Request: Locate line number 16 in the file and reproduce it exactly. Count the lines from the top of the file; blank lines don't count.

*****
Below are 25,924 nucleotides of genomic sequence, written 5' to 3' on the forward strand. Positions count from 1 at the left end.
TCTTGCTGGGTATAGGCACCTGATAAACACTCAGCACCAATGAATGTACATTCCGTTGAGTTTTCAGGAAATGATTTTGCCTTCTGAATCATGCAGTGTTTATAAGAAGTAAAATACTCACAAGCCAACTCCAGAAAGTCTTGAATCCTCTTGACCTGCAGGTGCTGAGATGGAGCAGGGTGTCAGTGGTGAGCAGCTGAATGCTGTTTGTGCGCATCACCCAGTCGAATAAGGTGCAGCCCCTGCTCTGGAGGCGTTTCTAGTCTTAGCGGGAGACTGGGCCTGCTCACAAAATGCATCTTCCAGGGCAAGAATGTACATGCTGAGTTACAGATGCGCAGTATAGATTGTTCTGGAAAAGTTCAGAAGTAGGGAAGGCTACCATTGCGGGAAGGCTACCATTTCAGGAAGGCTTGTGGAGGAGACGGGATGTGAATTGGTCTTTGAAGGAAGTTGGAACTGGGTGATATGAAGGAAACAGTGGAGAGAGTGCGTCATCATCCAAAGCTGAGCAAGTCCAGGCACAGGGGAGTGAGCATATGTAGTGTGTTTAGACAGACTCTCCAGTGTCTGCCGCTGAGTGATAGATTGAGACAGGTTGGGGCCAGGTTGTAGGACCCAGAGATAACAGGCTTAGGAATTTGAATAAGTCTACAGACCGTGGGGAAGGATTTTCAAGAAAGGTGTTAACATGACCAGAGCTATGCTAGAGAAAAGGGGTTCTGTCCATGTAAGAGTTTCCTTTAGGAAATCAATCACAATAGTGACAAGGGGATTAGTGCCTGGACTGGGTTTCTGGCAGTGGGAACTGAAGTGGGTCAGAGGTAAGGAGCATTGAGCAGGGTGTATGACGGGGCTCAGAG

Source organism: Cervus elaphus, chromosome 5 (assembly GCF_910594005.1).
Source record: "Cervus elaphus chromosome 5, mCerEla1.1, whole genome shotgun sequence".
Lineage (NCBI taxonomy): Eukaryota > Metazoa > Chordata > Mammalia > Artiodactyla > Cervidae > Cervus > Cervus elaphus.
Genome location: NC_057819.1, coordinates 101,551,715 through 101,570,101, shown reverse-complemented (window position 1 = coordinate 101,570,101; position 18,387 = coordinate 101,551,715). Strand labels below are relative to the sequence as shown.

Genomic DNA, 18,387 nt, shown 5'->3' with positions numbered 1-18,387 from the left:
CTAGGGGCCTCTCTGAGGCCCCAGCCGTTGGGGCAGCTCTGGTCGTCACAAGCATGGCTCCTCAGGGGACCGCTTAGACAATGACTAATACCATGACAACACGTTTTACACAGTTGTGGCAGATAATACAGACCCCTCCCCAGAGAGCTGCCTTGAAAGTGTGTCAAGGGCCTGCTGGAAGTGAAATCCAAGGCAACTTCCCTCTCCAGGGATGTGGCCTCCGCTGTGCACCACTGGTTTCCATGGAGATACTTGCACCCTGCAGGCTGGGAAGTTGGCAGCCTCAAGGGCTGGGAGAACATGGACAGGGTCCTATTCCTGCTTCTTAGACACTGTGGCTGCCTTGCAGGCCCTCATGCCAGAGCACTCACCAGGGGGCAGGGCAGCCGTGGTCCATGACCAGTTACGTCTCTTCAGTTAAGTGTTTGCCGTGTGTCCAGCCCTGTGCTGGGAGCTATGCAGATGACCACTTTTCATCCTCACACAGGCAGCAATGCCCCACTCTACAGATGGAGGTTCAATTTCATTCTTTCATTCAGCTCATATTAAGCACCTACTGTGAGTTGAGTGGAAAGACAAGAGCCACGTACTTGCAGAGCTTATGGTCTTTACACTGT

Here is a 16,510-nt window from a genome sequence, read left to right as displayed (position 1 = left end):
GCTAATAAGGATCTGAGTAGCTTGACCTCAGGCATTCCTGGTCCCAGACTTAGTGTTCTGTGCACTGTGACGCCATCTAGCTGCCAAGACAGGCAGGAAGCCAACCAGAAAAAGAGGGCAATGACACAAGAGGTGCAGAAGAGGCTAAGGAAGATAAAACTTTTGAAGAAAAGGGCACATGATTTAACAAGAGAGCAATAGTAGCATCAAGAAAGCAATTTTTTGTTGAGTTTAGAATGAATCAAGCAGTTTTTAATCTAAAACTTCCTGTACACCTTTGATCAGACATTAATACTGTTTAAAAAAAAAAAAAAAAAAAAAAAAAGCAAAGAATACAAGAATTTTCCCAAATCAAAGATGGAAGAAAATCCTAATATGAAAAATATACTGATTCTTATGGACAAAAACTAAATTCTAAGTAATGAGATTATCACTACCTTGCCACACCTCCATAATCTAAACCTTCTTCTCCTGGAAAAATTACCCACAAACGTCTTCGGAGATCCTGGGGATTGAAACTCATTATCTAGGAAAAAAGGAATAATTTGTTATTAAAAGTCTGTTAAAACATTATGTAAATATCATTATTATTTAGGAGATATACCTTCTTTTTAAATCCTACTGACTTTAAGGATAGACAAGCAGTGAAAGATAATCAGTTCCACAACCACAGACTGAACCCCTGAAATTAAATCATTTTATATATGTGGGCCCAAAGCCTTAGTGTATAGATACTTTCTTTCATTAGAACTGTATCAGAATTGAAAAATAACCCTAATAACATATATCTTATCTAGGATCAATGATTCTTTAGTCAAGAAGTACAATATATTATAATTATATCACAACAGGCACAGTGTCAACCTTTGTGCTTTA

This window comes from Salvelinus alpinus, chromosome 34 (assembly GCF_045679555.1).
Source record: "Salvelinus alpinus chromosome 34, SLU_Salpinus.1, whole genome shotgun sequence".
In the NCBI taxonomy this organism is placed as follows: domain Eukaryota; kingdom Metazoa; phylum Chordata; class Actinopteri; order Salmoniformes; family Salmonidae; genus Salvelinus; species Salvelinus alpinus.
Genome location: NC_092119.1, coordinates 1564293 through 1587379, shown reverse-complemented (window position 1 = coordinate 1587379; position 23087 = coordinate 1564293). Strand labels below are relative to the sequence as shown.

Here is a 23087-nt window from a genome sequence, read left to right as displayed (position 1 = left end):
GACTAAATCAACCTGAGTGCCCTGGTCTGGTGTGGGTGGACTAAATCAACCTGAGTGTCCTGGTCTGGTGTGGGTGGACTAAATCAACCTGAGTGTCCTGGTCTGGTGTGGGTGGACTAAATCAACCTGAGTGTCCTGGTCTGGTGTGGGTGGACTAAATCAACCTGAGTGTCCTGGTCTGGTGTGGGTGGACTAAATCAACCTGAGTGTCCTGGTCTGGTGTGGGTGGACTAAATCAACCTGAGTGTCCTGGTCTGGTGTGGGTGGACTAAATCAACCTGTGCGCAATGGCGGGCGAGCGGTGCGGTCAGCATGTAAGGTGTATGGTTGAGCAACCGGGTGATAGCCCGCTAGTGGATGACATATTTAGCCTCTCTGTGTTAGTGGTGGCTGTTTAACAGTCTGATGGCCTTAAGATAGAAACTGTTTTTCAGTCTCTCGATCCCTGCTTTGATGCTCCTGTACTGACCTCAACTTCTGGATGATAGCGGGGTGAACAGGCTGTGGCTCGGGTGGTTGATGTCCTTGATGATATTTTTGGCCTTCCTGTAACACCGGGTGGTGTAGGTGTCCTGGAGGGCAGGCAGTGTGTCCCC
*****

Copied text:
GACTAAATCAACCTGAGTGCCCTGGTCTGGTGTGGGTGGACTAAATCAACCTGAGTGTCCTGGTCTGGTGTGGGTGGACTAAATCAACCTGAGTGTCCTGGTCTGGTGTGGGTGGACTAAATCAACCTGAGTGTCCTGGTCTGGTGTGGGTGGACTAAATCAACCTGAGTGTCCTGGTCTGGTGTGGGTGGACTAAATCAACCTGAGTGTCCTGGTCTGGTGTGGGTGGACTAAATCAACCTGAGTGTCCTGGTCTGGTGTGGGTGGACTAAATCAACCTGTGCGCAATGGCGGGCGAGCGGTGCGGTCAGCATGTAAGGTGTATGGTTGAGCAACCGGGTGATAGCCCGCTAGTGGATGACATATTTAGCCTCTCTGTGTTAGTGGTGGCTGTTTAACAGTCTGATGGCCTTAAGATAGAAACTGTTTTTCAGTCTCTCGATCCCTGCTTTGATGCTCCTGTACTGACCTCAACTTCTGGATGATAGCGGGGTGAACAGGCTGTGGCTCGGGTGGTTGATGTCCTTGATGATATTTTTGGCCTTCCTGTAACACCGGGTGGTGTAGGTGTCCTGGAGGGCAGGCAGTGTGTCCCC